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Richard II

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This poignant monologue from Richard is a series of thoughts which he speaks aloud as he ponders on what it to become of him. Richard is a king with extremes of emotion, and so a monologue from him is always full of poetic devices and ornamentation of language, as he conveys his emotions rather than facts. In this case, his violent change of mood leaves his desperate and depressed, as he begins to convince himself that Bolingbroke has usurped his throne once and for all, and Richard prepares to resign himself to either an existence of poverty and shame, or an untimely and undignified death.

The repetition of the word “king” emphasises Richard’s pride of his title, and his bitterness in losing it. The word is used sarcastically as Richard remarks on the king doing what he “must”, when it should be the king giving orders. The line “A god’s name, let it go” could hint that Richard is relieved to no longer be king, as “let it go” could suggest dropping a burden.

However, the line is ambivalent as it could also show Richard finding it difficult to let go and move on. The word “let” in any case however, shows Richard’s acknowledgement that it is his responsibility to allow his title to be removed, and that the situation could be seen as abdication as easily as it could be called usurpation. This is questionable however, as Richard is quick to blame others for his inability to rule a country and keep order.

The anaphora used by Richard as he starts several consecutive lines with “my”, then states what each item will be exchanged for, is an effective rhetoric device because it makes his speech mnemonic, and emphasises how strongly he feels about having to give up everything which belongs to him. Richard is exaggerating his situation in a moment of self-pity, showing his pessimistic attitude. He believes he is being forced into a lower-class existence. The fact that he does not use the royal “we” also shows that he is humbled by the situation.

However, he is still obsessed by his right to call certain things his own; he is ever possessive and desperately clinging to what is rightfully his. Richard then proceeds to talk about death; “and my large kingdom for a little grave, a little, little grave, an obscure grave”. This reference shows that Richard’s view of his situation is utterly negative, and he now believes he is doomed to death as well as believing his throne has been snatched from him. This repetition shows his tendency to exaggerate situations.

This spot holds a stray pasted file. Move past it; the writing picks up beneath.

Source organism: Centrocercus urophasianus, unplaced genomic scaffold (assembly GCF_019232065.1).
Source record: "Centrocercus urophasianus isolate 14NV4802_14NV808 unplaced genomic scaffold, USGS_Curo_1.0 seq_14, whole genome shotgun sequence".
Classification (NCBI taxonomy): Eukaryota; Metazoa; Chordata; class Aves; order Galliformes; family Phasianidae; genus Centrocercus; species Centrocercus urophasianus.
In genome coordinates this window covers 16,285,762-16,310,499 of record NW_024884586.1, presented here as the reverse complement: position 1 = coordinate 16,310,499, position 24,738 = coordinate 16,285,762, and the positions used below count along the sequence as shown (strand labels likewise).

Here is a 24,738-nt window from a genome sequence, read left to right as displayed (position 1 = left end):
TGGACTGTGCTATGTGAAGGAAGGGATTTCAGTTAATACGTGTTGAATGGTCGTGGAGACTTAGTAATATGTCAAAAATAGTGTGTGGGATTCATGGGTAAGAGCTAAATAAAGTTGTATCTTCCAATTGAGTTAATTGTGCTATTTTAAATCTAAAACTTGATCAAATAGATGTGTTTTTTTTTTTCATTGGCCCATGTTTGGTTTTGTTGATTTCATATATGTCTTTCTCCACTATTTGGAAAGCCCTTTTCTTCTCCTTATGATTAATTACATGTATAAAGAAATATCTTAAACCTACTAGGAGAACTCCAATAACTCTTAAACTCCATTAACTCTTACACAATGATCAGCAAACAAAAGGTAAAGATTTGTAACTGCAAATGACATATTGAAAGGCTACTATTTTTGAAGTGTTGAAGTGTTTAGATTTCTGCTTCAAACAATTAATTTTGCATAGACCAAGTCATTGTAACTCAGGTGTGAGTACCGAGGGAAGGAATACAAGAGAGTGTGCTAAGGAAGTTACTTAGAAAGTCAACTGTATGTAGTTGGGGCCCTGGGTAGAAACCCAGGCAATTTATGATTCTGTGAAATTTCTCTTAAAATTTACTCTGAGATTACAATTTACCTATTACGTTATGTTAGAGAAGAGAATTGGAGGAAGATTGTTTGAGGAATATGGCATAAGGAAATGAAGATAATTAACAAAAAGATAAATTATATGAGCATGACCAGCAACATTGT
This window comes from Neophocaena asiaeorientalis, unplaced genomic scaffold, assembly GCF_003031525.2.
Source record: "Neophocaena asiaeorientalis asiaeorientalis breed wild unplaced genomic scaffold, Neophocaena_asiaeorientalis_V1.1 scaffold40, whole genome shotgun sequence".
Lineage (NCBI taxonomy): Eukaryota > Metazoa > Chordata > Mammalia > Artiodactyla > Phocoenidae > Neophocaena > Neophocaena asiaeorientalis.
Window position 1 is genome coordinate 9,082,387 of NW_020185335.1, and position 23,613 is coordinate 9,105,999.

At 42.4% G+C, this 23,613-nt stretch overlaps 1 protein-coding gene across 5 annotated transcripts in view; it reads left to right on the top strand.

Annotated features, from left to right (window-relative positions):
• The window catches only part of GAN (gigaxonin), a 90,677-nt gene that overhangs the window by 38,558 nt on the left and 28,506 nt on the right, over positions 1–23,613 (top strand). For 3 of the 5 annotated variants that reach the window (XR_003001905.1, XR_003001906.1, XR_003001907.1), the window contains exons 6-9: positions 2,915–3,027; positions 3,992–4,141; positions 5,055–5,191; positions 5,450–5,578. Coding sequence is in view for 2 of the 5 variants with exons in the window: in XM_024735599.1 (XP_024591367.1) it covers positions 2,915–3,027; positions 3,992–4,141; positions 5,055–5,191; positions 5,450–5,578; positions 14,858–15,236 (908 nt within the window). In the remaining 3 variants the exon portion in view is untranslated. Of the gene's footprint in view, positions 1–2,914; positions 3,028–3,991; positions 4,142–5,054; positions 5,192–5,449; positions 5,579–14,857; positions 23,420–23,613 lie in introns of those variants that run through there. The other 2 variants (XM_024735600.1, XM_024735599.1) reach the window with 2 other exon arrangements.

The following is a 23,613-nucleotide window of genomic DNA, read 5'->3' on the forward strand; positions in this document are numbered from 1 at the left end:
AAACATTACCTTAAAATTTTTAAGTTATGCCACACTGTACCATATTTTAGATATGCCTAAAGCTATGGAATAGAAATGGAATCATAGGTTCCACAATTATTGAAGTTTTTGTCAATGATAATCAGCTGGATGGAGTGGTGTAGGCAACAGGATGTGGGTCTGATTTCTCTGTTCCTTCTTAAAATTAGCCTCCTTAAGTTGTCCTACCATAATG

Not once has his death been suggested; in fact, Bolingbroke deliberately makes it clear that his motives in confronting Richard are peaceful, that he is only there to claim that which rightfully belonged to his father, John of Gaunt. It is Richard’s view of the situation which turns this scene into an apparent potential confrontation, and it is Richard’s view which portrays Henry Bolingbroke as a violent and unfair throne usurper and destroyer of Richard’s life.

Richard’s view of this situation is entirely distorted, as he is incapable of sense and reason, letting his emotional instability block out reality and justice. This habit of blowing matter out of proportion is further revealed by Richard’s conceit, or exaggerated metaphor, of creating two graves from his tears wearing away the earth. This shows Richard’s view of the situation to be not only highly morbid, but also utterly absurd. Yet it is likely that Richard says this in jest, albeit it attention-seeking and self pitying humour.

Yet it seems that Richard’s humour is not even to his own taste, but instead for the sake of others. Richard says this to make Aumerle laugh, showing the contrast as Aumerle finds humour in Richard’s over-exaggeration, yet from what Richard has said previously, it seems that he believes his own words. Richard is also bitter and sarcastic in calling Bolingbroke “King”, showing his firm belief that there is no other possible outcome. The speech is written in blank verse except for the last two lines which form a couplet.

This adds to the memorability of the speech, and also shows Richard’s macabre humour. In lines 178-183, Richard makes a classical reference to Phaethon, showing the depth of thought with which he has considered his predicament. The repetition of “down” conveys his ever-declining outlook, as he is now convinced he has lost all power. The final couplet, “Down court, down king, For night-owls screech where mounting larks should sing” shows how wrong Richard sees the situation as. The word “shriek” is also onomatopoeic and harsh, conveying Richard’s mental torment.

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